SECONDS - safety enhancement through continuous driver support

SECONDS has developed and tested continuous driver support functions realised in four demonstrator vehicles. Therefore, input from other sub-projects was used: evaluation guidelines and a plan developed by Evaluation; the perception platform developed inside Perception, and the IWI strategies defined by the respective sub-project.

Update 2.0 (March 2013)

Virtual co-driver on board  Continuous driver support functions

As part of the “Continuous Driver Support” sub-project, an artificial driver assistant has been developed. The so-called “co-driver” was built-in and works parallel to the real driver. While the artificial driver will function as a permanent, sen¬tient companion, the human driver continues to be the decision-maker, the “real motorist”. While driving, the artificial co-driver:

  • develops sensory-motor strategies for all possible decisions concerning individual situations on the road, then identifies the one strategy that matches the human driver best and
  • interacts with the driver while drawing on the appropriate strategy as well as on safer or more efficient options.

In this way, the co-driver system not only suggests how the human drivers could, but also how they should, drive. It takes into account the given situation, i.e. position of the vehicle, traffic flow and potential obstacles, and analyses the possible reaction schemes for further interaction with the driver via multiple channels with extensive use of haptic feedback and interaction on driver commands. Thus, the co-driver and the human driver form a “symbiotic system”.

Interview with specialist on support functions Andrea Saroldi, Centro Ricerche Fiat (March 2012)

Mr. Saroldi, what is the specific task of your sub-project in interactIVe and what are the particular challenges of your work on driver support technologies?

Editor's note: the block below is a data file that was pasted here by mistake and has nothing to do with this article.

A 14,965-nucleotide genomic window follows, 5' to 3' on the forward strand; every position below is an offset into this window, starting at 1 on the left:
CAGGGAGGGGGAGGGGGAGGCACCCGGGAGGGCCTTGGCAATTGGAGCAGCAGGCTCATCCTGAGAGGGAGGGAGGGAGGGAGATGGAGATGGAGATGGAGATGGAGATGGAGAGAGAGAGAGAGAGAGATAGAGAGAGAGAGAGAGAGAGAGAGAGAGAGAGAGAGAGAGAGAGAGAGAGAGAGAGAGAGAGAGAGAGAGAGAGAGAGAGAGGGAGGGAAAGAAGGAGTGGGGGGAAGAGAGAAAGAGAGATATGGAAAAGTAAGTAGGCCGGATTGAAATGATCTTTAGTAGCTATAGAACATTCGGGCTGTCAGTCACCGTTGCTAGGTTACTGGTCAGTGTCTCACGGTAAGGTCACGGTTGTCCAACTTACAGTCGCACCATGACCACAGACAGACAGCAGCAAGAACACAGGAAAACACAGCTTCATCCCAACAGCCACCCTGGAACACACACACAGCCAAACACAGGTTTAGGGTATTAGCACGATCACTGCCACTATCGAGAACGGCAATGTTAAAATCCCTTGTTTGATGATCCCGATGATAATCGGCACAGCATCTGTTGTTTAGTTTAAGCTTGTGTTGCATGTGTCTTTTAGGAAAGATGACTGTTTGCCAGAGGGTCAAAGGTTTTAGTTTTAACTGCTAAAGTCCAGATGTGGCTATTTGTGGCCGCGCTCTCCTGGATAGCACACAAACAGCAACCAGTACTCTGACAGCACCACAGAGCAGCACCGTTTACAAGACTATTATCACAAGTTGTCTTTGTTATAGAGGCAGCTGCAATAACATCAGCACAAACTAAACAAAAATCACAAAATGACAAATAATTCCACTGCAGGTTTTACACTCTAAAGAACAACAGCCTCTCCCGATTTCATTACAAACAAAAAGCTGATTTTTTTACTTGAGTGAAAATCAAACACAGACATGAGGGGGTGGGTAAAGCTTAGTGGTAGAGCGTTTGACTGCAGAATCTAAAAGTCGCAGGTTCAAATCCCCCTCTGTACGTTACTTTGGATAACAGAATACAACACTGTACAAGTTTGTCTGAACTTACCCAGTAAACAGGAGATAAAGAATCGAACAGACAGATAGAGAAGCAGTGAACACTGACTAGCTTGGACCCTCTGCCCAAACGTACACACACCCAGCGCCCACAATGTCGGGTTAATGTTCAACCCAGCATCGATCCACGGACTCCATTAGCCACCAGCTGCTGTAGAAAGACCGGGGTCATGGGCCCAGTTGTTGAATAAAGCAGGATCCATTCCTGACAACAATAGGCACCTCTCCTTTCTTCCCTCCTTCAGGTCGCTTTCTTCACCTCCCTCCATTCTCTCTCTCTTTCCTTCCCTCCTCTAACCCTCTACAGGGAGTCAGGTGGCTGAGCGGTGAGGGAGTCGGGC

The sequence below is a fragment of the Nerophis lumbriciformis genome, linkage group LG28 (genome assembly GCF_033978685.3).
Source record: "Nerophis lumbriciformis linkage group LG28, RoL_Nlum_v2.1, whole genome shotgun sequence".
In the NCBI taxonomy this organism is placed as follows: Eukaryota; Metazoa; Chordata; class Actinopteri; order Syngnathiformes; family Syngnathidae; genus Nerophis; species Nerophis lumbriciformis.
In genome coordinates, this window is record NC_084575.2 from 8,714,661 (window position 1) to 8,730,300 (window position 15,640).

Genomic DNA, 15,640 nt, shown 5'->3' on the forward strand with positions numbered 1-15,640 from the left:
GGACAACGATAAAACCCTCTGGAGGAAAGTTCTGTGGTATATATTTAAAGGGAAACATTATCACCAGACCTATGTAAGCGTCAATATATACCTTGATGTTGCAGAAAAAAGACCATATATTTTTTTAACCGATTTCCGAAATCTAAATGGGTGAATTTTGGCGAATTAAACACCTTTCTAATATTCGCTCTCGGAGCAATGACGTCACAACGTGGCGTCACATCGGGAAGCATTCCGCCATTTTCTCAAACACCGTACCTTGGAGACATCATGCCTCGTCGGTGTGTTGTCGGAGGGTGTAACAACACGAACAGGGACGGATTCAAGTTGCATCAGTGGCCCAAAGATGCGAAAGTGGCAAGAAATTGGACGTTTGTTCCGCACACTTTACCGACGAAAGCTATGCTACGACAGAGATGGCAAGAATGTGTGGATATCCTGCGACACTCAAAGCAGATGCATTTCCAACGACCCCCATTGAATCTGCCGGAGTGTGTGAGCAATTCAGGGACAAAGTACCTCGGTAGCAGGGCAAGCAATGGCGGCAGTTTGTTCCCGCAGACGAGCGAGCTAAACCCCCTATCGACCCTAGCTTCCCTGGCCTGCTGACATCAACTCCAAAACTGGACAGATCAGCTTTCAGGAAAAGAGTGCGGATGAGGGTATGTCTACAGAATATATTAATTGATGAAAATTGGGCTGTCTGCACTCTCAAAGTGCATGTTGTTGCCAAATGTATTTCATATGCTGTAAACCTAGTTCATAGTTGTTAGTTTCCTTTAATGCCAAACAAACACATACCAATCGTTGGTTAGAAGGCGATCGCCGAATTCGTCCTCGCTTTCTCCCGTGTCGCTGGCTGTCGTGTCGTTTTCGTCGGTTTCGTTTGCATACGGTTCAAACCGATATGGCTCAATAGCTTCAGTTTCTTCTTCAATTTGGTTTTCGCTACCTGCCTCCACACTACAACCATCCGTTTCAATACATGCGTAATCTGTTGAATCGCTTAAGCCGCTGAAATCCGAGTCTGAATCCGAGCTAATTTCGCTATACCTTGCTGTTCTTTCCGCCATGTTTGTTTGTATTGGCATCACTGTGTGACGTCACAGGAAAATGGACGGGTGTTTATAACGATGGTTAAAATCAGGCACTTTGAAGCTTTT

Andrea Saroldi: Inside interactIVe, the sub-project SECONDS is dedicated to prototyping and in-vehicle tests of the Continuous Support function.

The goal is to conceive and implement a driver support function that is able to assist in many different situations with unified driver interaction interface. The idea behind that is of a driver companion that is usually silent but can advise or even intervene when there is a risk.

In my opinion, the most challenging task here is to make technology “transparent”: the drivers are not interested in sensor-data fusion or optimal manoeuvring planning; they just want to drive safely. This implies two guidelines for development: select the technologies that better fit the driver needs, and build a deep integration between the system modules, not just an overlap of different driving assistance functions.

What difference will the developments in interactIVe make compared to existing technological solutions? How does the support look, sound, and feel like?

Andrea Saroldi: First of all, as output from the sensor data processing part (called Perception Platform) we obtain a unified description of the scenario around the vehicle including all key elements: obstacles, road, and environment. This scenario description is used to generate an optimal manoeuvre that is the best manoeuvre to be followed as computed by the system, considering safety, comfort, and fuel consumption simultaneously.

The optimal manoeuvre computed by the system is then compared with the actual manoeuvre executed by the driver. When there is a mismatch, the driver is prompted to change the trajectory with a strength that is increasing with the danger level.

The most difficult development tasks are therefore related to obtaining an accurate description of the road scenario, a reliable optimal manoeuvre, and good strategies to invite the driver to follow it, also in dangerous situations. This deep integration between modules is a key new aspect of interactIVe.



Update 1.0 (June 2011)

During 2010, in the first year of activity, SECONDS focused on the definition and specifications of the continuous support driver assistance function and how to realise it in the different demonstrator vehicles.

The challenge inside SECONDS was to give continuous support to the driver in order to avoid entering into dangerous situations. It is pursued by giving early warnings and advices with the aid of multiple haptic channels of driver interaction able to communicate increasing risk level.

In 2011 the real development activity has started with equipment of demonstrator vehicles, integration of components and implementation of software modules. By the end of 2011 it was expected to have all the four demonstrator vehicles equipped with all hardware components and software modules in order to start on-road set-up tests to verify the developed functions in real scenarios before functional tests are conducted.

Co-funded and supported
by the European Commission
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